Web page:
System identification is an area of research that has important implications for many problems. Techniques for system identification have been developed over a long period of time, with significant contributions made by Gauss (1890), Mener (1942), Kahnan (1956), and many others since. It is known however, that many physical processes are intrinsically nonlinear, and cannot be adequately approximated by linear models. Various methods have been devised to overcome this, including a generalization of the linear transfer function model to the nonlinear case, resulting in the Volterra series. Describing Functions, and linearization techniques using the extended Kalman filter have also been popular. There are disadvantages with these models however: the Volterra series has the problem of requiring a large number of terms, and in many cases a nonlinear model is required rather than a linearization of the system about some operating point. A number of other techniques have been proposed which include the State-Dependent Model, Bilinear model. Threshold Autoregressive model, and Exponential Autoregressive model. These models in one way or another attempt to generalize the linear transfer function description to the nonlinear case.
More recently, neural networks have undergone rapid development and become recognized as powerful nonlinear approximation methods. Specifically, the proof that there exists a network, within the class of two-layer multilayer perceptrons, that is capable of approximating any nonlinear function to an arbitrary degree of accuracy has been a major milestone. The usefulness of this model has raised the question of whether it is possible to extend its static modelling capabilities to time-dependent systems. Methods which have been proposed to do this, include the use of sampled raw input data fed to several input units, transforms of the input data, thereby producing a "static" representation of the input data, (that is, at least for the duration of the window, as in a Short-Time Fourier Transform (STFT)). Other techniques have included the use of feedback connections in the network, and time-delays in various pathways. In spite of the desire to produce time-depedent models, there has been little use made of the existing principles of adaptive filter theory, and system identification.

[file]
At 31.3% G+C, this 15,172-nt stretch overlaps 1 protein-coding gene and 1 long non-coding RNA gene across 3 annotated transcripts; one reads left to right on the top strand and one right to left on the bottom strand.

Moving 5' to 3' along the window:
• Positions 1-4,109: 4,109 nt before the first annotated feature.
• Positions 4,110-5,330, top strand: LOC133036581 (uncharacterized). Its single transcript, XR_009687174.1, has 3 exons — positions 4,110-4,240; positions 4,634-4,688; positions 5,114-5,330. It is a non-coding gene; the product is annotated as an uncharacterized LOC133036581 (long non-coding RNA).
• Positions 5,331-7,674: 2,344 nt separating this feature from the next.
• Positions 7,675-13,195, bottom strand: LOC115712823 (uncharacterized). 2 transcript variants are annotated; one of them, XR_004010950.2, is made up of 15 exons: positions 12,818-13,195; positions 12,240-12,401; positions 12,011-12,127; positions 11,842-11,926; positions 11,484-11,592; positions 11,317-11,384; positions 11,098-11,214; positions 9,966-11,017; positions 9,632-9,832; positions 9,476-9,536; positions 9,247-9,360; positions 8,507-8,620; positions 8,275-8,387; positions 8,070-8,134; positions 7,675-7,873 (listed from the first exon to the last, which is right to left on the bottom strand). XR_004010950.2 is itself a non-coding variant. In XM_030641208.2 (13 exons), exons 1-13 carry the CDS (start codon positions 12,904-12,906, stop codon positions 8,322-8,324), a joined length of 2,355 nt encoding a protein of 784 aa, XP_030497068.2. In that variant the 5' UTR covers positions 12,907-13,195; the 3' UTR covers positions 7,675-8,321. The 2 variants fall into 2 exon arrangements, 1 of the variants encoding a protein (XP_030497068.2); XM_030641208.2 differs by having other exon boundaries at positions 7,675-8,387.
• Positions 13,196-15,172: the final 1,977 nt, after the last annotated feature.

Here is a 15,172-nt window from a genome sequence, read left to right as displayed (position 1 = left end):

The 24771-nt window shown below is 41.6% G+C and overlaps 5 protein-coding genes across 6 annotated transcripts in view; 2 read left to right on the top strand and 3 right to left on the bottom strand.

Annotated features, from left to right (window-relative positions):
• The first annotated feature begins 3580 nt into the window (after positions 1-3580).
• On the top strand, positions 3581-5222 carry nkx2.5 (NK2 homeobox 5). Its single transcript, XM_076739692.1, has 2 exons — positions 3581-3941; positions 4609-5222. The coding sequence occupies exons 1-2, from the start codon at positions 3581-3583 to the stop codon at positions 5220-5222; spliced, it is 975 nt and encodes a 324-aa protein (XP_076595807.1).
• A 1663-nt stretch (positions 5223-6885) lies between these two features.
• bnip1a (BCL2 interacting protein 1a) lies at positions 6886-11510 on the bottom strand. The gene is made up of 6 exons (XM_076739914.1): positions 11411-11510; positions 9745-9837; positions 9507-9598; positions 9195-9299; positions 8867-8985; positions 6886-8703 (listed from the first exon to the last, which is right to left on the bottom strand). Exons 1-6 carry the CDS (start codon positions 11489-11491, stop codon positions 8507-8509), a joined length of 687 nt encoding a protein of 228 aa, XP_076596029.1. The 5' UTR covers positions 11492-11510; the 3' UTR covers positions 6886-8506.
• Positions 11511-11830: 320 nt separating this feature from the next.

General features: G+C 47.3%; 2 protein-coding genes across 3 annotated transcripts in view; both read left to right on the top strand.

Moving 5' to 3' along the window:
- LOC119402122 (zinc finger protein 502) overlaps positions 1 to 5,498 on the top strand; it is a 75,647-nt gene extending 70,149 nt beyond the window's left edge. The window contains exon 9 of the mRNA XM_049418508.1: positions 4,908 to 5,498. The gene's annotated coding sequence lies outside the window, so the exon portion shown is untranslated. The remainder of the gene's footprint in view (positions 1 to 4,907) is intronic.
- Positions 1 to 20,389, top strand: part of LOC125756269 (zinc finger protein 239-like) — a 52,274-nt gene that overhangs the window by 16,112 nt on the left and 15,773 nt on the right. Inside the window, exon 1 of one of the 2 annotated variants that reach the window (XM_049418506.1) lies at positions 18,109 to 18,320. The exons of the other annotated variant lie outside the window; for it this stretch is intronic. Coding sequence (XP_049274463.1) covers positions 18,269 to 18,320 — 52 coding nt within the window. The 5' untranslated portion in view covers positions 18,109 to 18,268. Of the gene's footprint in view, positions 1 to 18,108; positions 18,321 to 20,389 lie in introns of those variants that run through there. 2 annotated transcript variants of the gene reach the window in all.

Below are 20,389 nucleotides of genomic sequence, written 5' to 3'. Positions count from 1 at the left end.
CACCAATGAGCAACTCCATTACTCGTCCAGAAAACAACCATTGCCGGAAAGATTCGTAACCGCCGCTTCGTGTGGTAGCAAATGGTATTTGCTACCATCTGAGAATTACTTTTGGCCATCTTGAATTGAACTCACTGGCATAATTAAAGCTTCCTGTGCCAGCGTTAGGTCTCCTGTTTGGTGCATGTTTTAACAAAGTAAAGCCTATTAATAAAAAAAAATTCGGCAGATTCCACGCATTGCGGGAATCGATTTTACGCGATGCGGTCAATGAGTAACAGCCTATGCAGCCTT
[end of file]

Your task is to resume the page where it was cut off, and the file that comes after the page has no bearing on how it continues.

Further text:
This thesis develops a new set of nonlinear system identification techiuques, biased on a rational approach to combining the powerful nonlinear approximation capabilities of multilayer perceptrons, with the known methods of adaptive filtering and system identification. It is shown that this approach is successful, through the introduction of new nonlinear models with useful properties which extend the capabilities of existing linear adaptive filters, and neural networks models for time-dependent data.
Keywords: Neural Networks, Multilayer Perceptrons, Nonlinear System Identification, Adaptive Filters.